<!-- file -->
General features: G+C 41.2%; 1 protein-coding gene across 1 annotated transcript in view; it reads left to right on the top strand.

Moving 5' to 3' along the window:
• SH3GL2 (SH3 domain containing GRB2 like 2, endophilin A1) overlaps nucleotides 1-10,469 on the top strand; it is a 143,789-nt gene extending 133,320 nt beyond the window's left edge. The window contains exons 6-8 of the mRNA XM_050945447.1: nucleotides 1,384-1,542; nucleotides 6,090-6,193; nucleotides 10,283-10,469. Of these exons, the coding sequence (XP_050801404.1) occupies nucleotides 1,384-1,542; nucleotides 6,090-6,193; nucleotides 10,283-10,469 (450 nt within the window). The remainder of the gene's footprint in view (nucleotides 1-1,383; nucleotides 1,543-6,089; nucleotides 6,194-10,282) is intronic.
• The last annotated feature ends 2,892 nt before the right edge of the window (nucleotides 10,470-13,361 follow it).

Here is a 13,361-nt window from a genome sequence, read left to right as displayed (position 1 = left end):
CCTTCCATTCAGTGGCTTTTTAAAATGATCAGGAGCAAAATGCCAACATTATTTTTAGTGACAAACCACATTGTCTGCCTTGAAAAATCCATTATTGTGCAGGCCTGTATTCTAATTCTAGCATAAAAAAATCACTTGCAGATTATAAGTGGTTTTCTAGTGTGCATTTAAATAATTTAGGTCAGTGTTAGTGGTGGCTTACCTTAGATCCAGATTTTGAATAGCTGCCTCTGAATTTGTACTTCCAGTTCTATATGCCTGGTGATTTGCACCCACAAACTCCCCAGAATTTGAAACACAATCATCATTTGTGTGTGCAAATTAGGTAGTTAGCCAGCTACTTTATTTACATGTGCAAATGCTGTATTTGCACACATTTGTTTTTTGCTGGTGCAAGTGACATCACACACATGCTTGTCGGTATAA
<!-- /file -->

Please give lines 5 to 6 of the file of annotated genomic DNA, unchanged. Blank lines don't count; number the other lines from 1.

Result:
Here is a 13,361-nt window from a genome sequence, read left to right as displayed (position 1 = left end):
CCTTCCATTCAGTGGCTTTTTAAAATGATCAGGAGCAAAATGCCAACATTATTTTTAGTGACAAACCACATTGTCTGCCTTGAAAAATCCATTATTGTGCAGGCCTGTATTCTAATTCTAGCATAAAAAAATCACTTGCAGATTATAAGTGGTTTTCTAGTGTGCATTTAAATAATTTAGGTCAGTGTTAGTGGTGGCTTACCTTAGATCCAGATTTTGAATAGCTGCCTCTGAATTTGTACTTCCAGTTCTATATGCCTGGTGATTTGCACCCACAAACTCCCCAGAATTTGAAACACAATCATCATTTGTGTGTGCAAATTAGGTAGTTAGCCAGCTACTTTATTTACATGTGCAAATGCTGTATTTGCACACATTTGTTTTTTGCTGGTGCAAGTGACATCACACACATGCTTGTCGGTATAA